Direct PLUS Loans for Parents

Updated June 6, 2019

With the rising cost of college, the federal Parent PLUS loan is one of the loan options that lets parents help their child bridge the funding gap.

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Parents of dependent students1 may apply for Parent Loan for Undergraduate Students or PLUS Loan to help pay their child’s education expenses.


Who is responsible for paying Parent PLUS loan?

Here, the parents are responsible for repayment on the loan, not the student.


Eligibility for PLUS Loan is not based on financial need, but credit must be in good standing. Unlike the subsidized Stafford and Perkins loans, the interest on the PLUS loan is not “subsidized” while the student is in school.

To be eligible for a PLUS Loan,

  • The parent borrower must be the student’s biological or adoptive parent.
  • The child must be a dependent student who is enrolled at least half-time at a school that participates in the Direct Loan Program.
  • The student and parent must be U.S. citizens or eligible non-citizens and
  • must not be in default on any federal education loans or owe an overpayment on a federal education grant.

Most importantly, the parents must be creditworthy to qualify for a PLUS loan. The college may refuse the loan application or approve it for less than the cost of attendance.

Those with adverse credit history may still qualify by getting an “endorser,” which is essentially a co-signer who agrees to repay the loan if they don’t, and that person cannot be the student.


Borrowers with very good or excellent credit may find better rates through private lenders, although repayment options may be more limited.

Parent PLUS Loan FAQ

  • Is there a limit to Parent PLUS loans?

    The annual limit on a Parent PLUS Loan is equal to the student’s cost of attendance (COA) — which includes tuition, fees, books, and living costs — minus any other financial aid the student receives.

    For example, if the cost of attendance (COA) is $8,000 and the student receives $5,000 in other financial aid, the student’s parent can borrow as much as $3,000 through the PLUS Loan.

  • What is the current interest rate on Parent PLUS loans?

    The current interest rate for the Parent PLUS loan is 7.6% APR, and is fixed for the life of the loan. Interest is charged from the date of the first disbursement until the loan is paid in full.

    In addition to interest, you will also pay a fee of 4.248% origination fee, deducted proportionately each time a loan disbursement is made. That means if you borrowed $10,000, you’ll only receive $9,575.20 as $424.80 would be deducted as your loan origination fee.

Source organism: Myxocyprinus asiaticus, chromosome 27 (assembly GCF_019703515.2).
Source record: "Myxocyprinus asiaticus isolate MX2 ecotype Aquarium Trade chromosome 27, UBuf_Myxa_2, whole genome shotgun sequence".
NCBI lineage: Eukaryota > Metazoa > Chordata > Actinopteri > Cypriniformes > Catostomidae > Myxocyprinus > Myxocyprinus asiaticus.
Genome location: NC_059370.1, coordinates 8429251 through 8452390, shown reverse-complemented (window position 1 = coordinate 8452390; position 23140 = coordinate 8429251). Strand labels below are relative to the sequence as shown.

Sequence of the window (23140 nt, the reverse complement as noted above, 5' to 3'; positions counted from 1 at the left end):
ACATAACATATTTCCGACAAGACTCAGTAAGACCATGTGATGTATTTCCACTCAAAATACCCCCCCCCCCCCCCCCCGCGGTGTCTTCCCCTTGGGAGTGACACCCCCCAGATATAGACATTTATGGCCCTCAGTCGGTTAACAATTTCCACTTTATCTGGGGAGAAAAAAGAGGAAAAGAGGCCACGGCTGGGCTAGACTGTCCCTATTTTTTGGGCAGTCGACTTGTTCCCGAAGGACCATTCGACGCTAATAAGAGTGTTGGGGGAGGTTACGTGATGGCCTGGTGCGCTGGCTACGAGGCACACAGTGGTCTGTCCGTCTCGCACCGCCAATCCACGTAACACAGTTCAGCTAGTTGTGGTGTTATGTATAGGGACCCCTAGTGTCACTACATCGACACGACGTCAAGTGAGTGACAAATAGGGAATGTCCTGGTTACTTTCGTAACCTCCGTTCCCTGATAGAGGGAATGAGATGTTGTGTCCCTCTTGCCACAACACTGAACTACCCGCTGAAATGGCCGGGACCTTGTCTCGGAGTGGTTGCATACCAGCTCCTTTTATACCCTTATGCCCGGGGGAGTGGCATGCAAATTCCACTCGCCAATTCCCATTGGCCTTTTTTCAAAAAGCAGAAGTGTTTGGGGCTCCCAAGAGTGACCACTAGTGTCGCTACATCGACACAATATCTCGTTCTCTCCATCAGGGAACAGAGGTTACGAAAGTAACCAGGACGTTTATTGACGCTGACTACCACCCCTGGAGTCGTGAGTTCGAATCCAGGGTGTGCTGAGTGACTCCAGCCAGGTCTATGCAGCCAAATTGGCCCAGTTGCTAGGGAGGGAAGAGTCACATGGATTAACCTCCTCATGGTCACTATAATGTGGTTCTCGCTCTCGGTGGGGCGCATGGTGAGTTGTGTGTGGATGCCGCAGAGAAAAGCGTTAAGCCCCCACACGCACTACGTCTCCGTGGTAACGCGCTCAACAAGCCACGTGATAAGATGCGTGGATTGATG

• Do Parent PLUS loans have to be paid back immediately?

    Yes. There is no grace period for a PLUS Loan. The first payment is due within 60 days after the final disbursement. Depending on the repayment plan that you choose, you’ll generally have between 10 and 25 years to repay the balance.

    To help you decide which option is best suited for you, here is a simplified guide to different repayment plans for federal student loans — each with its own pros and cons.

  • How do I get the Parent PLUS loan?

    To apply for Parent PLUS Loan, the student’s parents must submit the FAFSA and complete a loan application and a master promissory note, both of which are available through StudentLoans.gov or the college’s financial aid office.

  • Can I transfer Parent PLUS loan to student?

    No. A direct PLUS loan made to a parent cannot be transferred to the child. However, you may refinance the loan through a private loan refinancing company, such as CommonBond.

    With this strategy, the child refinances the Parent PLUS loan into a private student loan, transferring the debt into the student’s name in the process.

  • Are Parent PLUS loans eligible for forgiveness?

    Yes. One way to get Parent PLUS loan forgiveness is through Public Service Loan Forgiveness (PSLF) — a federal program that forgives non-profit and government employees’ loans after they make 120 monthly payments.

    To be eligible for PSLF, you must first consolidate your parent PLUS loans into a direct consolidation loan and complete a PSLF Employment Certification form. Once approved, the remainder of your loans will be forgiven tax-free.

References
  1. A student is considered “dependent” if he or she is under 24, unmarried, and has no legal dependents at the time the FAFSA is submitted.
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